Dec. 13 (UPI) -- Iranian officials said they will determine whether China's CNPC breaks accords related to development of part of the world's natural gas field in a project known as South Pars phase 11, and added that the country intends to stay in OPEC.
Zangeneh was "commenting on a possible violation of the Chinese company CNPC in South Pars phase 11," Irna added.
The comment comes after news reports hours earlier, based on unnamed sources, that CNPC was halting investments in the field because it was fearful of U.S. nuclear related sanctions.
In August, China's CNPC company replaced France-based Total in the project for development of Phase 11 of South Pars Gas Field, increasing its stake in the deal to as much as 80 percent, with Iran holding the rest, Irna reported at the time.
Total, according to media reports at the time, did not want to risk sanctions.
Total had entered into an accord to expand the South Pars/North Dome field in 2016. The entire field is estimated to hold 1,800 trillion cubic feet of gas and 50 billion barrels of condensates, the biggest in the world. The works agreed by Total were expected to result in 370,000 barrels of oil equivalent production per day, according to a report at the time by The Maritime Executive.
The works were to be done in two phases, with the first one representing $2 billion to build wells and platforms, while the second was to involve compression facilities, it said.
The field is offshore in the Persian Gulf, and is shared by Iran and Qatar.
Iran and Qatar have long been fellow members of OPEC. Qatar said earlier this month it was pulling out from OPEC at the end of the year because it no longer was focused on crude oil, but instead in natural gas.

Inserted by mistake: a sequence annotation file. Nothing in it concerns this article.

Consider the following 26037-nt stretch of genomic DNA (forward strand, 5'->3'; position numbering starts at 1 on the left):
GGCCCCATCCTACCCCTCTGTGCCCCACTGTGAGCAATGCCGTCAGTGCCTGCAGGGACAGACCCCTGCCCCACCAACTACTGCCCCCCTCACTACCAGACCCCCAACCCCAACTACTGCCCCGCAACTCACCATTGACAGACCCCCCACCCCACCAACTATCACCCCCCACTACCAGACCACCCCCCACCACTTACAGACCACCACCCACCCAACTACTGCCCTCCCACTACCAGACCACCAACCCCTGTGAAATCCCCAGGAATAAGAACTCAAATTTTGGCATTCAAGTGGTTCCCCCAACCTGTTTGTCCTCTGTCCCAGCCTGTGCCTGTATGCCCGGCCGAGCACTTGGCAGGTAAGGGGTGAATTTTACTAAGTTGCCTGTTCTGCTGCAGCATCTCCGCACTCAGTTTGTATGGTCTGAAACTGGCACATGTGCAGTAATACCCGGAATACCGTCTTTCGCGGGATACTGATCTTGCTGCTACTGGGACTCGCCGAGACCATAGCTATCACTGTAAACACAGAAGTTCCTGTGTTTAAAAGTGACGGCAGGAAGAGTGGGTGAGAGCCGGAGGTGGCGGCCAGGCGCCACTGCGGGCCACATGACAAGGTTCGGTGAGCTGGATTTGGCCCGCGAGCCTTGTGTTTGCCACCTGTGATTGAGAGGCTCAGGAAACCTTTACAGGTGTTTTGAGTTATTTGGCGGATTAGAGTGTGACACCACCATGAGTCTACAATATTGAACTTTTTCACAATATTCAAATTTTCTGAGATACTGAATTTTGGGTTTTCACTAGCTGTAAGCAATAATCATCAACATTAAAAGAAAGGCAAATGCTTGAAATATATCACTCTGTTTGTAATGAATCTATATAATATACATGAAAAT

Iran sources had said at the time that Qatar's OPEC withdrawal may have resulted also from discontent within OPEC with Saudi Arabia. Iran said that Saudi Arabia, the group's biggest producer, was more interested in working with non-OPEC members than with fellow OPEC partners. Instead of seeking consensus, it wanted to impose, Iranian officials added.
Zangeneh said Iran intends to remain in OPEC, which accepted in its last meeting to exclude Iran from having to participate in any output reduction because it faced special conditions. The OPEC and non-OPEC members agreed on a reduction of 1.2 million barrels per day in a bid to stop fast declining crude prices.
Iran has since May faced the threat of United States-nuclear related sanctions, which were announced at the time to keep Iran from obtaining revenue. However, on Nov. 5, as the sanctions went into effect, the United States granted waivers to eight buyers of Iranian oil, including the three biggest. Zangeneh said Iran intends to keep production levels.
According to data released Wednesday by OPEC, citing secondary sources, Iranian crude oil production showed the biggest decline among members in November, as it fell by 380,000 barrels per day from October to 2.95 million barrels per day.